Freeman agreed with the auditors' long list of recommendations and said a number of changes have been made at the commission, including the addition of new internal controls. In an interview Thursday, she said she has used the audit as a "blueprint" to overhaul the commission.
Freeman said commission employees have not charged any overtime since her appointment as executive director in February.
"In general terms, a work day is sufficient to do the work that's assigned to this particular agency," she said. "We're all working to get to a better place."
Many of the audit's findings involved improper record keeping and the commission's failure to comply with state purchasing contract rules. The commission also overcharged the federal government on several occasions due to a lack of internal controls over federal vouchers, according to the audit.
The report also focused on the commission's annual salaries and benefits, which account for 86 percent of the agency's expenditures. The audit found that the commission "does not have adequate controls to ensure that payroll transactions are properly recorded, approved and certified in accordance with" the law. Supervisors failed to monitor payroll time entries and, for nearly half of the pay periods audited, did not certify employee time entries in the payroll system.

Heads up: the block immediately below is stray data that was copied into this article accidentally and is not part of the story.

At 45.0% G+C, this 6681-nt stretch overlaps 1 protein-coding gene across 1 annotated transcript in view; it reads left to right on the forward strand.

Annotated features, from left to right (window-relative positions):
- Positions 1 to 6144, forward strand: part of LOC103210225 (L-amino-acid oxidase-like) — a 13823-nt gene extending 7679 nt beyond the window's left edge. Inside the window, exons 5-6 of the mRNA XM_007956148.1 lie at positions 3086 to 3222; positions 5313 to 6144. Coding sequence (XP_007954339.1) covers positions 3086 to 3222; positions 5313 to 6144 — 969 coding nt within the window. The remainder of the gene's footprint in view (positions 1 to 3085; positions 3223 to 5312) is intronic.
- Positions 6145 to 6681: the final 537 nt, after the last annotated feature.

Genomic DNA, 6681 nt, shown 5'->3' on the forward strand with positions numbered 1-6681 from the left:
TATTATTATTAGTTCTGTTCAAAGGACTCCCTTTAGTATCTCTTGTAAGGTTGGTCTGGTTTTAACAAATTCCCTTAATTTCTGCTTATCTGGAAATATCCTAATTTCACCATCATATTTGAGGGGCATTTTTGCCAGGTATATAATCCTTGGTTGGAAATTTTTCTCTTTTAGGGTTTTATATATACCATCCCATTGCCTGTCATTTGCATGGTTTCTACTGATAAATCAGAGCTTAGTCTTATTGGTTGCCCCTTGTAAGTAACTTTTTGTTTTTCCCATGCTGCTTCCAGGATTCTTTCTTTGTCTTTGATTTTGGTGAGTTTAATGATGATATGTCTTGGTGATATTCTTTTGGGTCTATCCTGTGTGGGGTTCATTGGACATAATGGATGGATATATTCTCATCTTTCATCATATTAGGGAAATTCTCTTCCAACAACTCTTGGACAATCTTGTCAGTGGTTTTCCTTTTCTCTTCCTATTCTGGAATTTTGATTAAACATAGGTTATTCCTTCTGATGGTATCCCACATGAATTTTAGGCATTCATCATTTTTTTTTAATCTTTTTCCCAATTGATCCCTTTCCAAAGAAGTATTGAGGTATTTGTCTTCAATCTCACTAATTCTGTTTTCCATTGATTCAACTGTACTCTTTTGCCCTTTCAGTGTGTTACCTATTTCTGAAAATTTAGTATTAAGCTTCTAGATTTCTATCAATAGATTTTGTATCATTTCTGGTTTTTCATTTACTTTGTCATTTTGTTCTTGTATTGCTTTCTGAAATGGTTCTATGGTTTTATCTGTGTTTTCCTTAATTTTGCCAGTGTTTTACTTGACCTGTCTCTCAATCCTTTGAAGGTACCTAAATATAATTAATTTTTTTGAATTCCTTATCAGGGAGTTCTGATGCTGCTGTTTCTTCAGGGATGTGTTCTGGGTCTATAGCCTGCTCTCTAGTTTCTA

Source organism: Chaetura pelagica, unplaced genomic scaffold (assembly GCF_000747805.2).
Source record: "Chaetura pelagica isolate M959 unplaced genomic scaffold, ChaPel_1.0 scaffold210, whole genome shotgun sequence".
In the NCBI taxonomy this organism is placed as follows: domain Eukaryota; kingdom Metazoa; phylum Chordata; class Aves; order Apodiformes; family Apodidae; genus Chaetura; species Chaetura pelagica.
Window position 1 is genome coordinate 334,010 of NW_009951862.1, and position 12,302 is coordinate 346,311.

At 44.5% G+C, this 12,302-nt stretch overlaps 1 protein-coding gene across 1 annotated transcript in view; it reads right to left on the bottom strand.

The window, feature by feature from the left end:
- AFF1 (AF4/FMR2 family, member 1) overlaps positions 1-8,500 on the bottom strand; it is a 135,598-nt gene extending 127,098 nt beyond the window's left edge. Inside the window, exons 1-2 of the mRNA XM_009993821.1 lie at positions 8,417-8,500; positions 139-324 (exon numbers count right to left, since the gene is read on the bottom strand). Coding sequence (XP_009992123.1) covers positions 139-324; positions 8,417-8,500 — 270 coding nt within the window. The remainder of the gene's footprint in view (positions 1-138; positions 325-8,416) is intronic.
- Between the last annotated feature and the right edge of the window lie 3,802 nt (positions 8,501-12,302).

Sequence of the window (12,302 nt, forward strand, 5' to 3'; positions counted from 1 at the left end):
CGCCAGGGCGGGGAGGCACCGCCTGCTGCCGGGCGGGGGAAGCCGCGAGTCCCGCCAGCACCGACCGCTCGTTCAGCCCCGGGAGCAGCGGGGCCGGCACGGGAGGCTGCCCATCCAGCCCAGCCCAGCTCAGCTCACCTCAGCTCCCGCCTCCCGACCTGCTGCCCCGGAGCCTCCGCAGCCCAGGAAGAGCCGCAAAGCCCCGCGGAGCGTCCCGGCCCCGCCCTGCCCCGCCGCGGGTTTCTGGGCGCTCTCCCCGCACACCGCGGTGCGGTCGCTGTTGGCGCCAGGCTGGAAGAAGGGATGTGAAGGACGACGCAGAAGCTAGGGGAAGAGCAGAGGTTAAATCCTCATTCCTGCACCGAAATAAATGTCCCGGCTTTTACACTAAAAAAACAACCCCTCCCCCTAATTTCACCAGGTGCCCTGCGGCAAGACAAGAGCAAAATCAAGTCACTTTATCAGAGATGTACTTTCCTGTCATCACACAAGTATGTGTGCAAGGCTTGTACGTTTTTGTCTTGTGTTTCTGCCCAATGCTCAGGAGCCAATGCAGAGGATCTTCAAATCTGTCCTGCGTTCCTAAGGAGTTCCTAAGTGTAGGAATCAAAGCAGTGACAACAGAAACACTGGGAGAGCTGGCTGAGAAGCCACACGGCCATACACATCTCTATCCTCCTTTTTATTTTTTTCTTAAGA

The auditors highlighted "excessive" overtime claimed by Dwayne Grant, who served as Williams' right-hand man and executive staff officer. Grant claimed more than 226 hours of overtime over the course of five pay periods last year without "evidence to support" those hours, the audit found. For four straight weeks, he claimed to have worked 13.5 hours each workday and eight hours of each weekend day.
"This employee did not take any leave from his starting date at LHSC in November 2016 through Aug. 8, 2017," the auditors wrote, "although there is evidence to support that he has taken time off that he did not claim."
Grant, who also has left the commission, could not be reached for comment.
Spears, the attorney who responded on Williams' behalf, said Grant worked all of those overtime hours with Williams' permission, performing tasks such as updating the commission's website and social media platforms.